"It was the biggest laugh of the morning," recalls Patrick Harvie of the Scottish Greens. "He thought people were laughing because he had said something terribly clever, but they were laughing because what he had said was absurd."

From absurd to the ridiculous

For Harvie, Trump's appearance quickly went from absurd to ridiculous.

After the "Apprentice" anchor had finished his almost two-hour evidence session, Harvie tweeted an image from the Monty Python comedy film "Life of Brian" with a speech bubble superimposed beside each character that read "I am the evidence." George Sorial, Trump's combative right-hand man, complained to the Holyrood standards commissioner that the Scottish Green had been "offensive" and "blasphemous." 

The Scottish blasphemy law was last enforced in 1843, but under parliament rules, an investigation had to be launched. Harvie, a slight, bespectacled man with a mild manner that masks a dark sense of humor, did not take the inquiry entirely seriously.

"I had to put in a submission in response. I used lots of other Monty Python references in it. I didn't expect the Spanish inquisition."

"It was nonsense," says Harvie. The case was dismissed, making Harvie the only Scottish parliamentarian ever to be formally cleared of blasphemy.

Distancing themselves

Trump's buffoonish turn at Holyrood masks deeper, more unsettling questions about the relationship between the property developer and the Scottish establishment.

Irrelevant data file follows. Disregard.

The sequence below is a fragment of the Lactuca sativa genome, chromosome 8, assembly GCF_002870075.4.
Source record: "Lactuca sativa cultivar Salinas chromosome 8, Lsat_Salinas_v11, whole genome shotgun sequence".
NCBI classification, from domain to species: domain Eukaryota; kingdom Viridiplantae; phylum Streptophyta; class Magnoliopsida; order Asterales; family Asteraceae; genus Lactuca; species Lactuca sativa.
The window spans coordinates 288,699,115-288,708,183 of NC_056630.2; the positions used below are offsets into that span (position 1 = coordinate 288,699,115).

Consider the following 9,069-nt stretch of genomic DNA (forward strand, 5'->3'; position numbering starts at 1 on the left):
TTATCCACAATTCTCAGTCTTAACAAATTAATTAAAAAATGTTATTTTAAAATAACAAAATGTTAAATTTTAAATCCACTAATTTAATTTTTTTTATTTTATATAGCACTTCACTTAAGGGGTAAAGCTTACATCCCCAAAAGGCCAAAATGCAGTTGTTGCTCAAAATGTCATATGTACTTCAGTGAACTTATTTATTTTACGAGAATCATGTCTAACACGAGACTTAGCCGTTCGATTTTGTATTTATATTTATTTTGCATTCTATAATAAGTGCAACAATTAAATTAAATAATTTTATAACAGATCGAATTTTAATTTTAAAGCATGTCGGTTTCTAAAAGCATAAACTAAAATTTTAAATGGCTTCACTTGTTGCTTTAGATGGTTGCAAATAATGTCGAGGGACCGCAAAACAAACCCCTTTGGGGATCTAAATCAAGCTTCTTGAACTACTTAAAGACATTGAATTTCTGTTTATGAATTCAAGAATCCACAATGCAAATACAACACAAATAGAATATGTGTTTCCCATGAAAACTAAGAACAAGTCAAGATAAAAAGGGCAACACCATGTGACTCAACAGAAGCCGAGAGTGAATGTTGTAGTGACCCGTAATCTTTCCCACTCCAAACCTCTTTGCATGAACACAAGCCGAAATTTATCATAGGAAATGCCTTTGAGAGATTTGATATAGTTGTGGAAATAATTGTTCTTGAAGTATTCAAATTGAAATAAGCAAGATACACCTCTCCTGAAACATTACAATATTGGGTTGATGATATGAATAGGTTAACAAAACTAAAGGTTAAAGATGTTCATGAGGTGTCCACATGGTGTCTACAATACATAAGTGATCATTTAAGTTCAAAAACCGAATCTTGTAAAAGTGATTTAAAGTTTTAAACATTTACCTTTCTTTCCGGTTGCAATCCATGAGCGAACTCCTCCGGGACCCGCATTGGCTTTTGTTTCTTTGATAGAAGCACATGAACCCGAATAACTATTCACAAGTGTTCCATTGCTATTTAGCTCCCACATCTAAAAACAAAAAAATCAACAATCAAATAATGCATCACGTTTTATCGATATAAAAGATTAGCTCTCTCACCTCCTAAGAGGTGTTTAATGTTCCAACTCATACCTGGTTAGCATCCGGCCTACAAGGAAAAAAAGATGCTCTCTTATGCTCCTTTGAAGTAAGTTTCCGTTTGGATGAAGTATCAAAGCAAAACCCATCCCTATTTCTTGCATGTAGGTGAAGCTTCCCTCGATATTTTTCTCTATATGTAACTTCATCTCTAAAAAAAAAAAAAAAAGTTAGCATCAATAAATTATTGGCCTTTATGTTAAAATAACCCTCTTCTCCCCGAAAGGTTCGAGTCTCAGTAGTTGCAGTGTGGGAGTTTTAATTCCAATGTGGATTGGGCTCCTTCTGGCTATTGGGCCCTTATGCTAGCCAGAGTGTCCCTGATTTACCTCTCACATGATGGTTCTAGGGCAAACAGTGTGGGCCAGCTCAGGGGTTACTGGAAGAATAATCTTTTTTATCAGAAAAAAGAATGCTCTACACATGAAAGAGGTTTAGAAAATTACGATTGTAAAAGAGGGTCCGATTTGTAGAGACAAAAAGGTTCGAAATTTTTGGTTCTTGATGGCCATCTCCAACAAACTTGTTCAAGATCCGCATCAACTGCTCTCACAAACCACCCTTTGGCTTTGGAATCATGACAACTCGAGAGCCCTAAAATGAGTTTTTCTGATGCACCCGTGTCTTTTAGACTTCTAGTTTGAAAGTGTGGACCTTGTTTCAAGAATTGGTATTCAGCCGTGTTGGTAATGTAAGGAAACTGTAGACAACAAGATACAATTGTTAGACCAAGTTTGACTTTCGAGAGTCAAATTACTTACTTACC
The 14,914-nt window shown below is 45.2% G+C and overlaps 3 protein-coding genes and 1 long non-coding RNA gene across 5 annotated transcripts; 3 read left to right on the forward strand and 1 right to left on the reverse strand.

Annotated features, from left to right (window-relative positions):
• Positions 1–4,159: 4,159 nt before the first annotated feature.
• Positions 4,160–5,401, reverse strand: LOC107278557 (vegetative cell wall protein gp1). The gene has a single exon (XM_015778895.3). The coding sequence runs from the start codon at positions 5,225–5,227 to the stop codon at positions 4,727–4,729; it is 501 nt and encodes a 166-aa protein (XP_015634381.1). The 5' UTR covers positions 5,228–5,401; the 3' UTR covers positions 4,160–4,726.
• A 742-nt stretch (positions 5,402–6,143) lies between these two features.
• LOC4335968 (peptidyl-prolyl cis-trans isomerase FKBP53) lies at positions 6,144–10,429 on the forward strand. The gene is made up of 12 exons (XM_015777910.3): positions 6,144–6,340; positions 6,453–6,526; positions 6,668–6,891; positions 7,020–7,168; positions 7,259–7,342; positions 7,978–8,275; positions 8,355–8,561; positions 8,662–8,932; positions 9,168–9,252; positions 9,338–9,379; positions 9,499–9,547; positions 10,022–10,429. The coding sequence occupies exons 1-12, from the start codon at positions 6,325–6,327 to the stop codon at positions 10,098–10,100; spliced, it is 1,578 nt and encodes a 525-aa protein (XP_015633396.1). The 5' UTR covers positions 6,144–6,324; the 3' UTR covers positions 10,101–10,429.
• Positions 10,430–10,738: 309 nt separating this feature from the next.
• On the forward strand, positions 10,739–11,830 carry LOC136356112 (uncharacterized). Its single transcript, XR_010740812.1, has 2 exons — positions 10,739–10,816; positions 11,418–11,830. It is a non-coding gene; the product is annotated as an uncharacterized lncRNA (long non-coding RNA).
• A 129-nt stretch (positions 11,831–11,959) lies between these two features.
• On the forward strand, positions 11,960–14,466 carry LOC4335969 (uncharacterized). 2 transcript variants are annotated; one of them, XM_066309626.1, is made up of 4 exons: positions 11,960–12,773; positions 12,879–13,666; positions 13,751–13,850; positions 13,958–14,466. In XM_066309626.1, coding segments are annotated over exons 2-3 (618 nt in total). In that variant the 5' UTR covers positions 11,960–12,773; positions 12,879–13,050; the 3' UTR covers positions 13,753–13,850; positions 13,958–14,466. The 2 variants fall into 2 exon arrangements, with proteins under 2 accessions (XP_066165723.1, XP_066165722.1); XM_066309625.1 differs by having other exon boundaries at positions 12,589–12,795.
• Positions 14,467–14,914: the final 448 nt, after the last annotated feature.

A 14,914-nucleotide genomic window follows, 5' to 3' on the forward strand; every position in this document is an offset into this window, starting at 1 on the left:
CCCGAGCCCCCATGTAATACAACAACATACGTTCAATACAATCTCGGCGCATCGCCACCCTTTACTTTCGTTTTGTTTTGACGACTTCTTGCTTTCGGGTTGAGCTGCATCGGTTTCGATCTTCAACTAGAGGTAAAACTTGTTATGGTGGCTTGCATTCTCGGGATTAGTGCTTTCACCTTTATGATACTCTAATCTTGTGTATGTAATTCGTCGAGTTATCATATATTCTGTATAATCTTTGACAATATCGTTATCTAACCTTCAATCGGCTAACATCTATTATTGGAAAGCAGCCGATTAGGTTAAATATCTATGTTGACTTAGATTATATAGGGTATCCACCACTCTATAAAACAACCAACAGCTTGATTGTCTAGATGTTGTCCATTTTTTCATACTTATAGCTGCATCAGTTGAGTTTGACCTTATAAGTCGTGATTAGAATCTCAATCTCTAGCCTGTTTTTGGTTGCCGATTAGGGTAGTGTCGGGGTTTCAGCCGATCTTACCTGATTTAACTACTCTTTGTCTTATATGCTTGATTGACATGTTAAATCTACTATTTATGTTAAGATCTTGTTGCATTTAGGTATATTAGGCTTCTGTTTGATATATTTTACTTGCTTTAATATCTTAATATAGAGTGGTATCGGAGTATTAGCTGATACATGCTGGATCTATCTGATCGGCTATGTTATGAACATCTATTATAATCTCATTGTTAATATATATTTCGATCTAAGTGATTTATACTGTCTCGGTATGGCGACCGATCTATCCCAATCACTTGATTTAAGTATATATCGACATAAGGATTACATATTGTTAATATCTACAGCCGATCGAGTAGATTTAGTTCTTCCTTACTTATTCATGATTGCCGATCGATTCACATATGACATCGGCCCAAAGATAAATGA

In recent years, every major Scottish political figure has been at pains to distance themselves from Trump. Earlier this month, Scotland's First Minister Nicola Sturgeon said she would be "horrified" if Trump became president.

Last year, the Scottish first minister rescinded his membership of the GlobalScot business network after Trump called for a ban on Muslim immigration.

Schottland Nicola Sturgeon (Reuters/R. Cheyne)

First Minister Sturgeon says she would be 'horrified' if Trump became president

But a decade ago, the situation was very different. Labour Scottish First Minister Jack McConnell and his Scottish National Party successor, Alex Salmond, both aggressively courted Trump.

After much encouragement, Trump purchased the Menie estate just north of Aberdeen in 2006. The 600-hectare (1,482 acres) estate sat upon a legally protected dunes system, designated as a site of special scientific interest under the UK's environment laws.

When Aberdeenshire Council rejected Trump's proposal to build a sprawling golfing complex on the Menie site, in large part due to a warning from Scottish Natural Heritage about the impact of the development, the minority Scottish National Party administration in Edinburgh intervened, in 2008. For the first, and so far only, time since devolution in 1999, the Scottish government overturned a rejected planning application.

"That's the real tragedy of this. Trump just said 'give me what I want or I walk away,'" says Patrick Harvie. "This was a misuse of the planning system. It was bought and sold."

Eight years after winning approval for a resort that he claimed would employ  thousands, Trump only employs 95 people, many of whom are seasonal or part-time. Instead of the promised 1-billion-pound-development ($1.2 billion, 1.1 billion euros), he has only invested about 30 million pounds ($37 million, 34 million euros.) 

In 2015, Trump lost a bid to prevent the construction of 11 wind turbines off the coast of his Aberdeenshire golf course. But he vowed to continue his challenge in the courts. Many in the US and around the world will be wondering if the Republican candidate will do the same after Tuesday's election.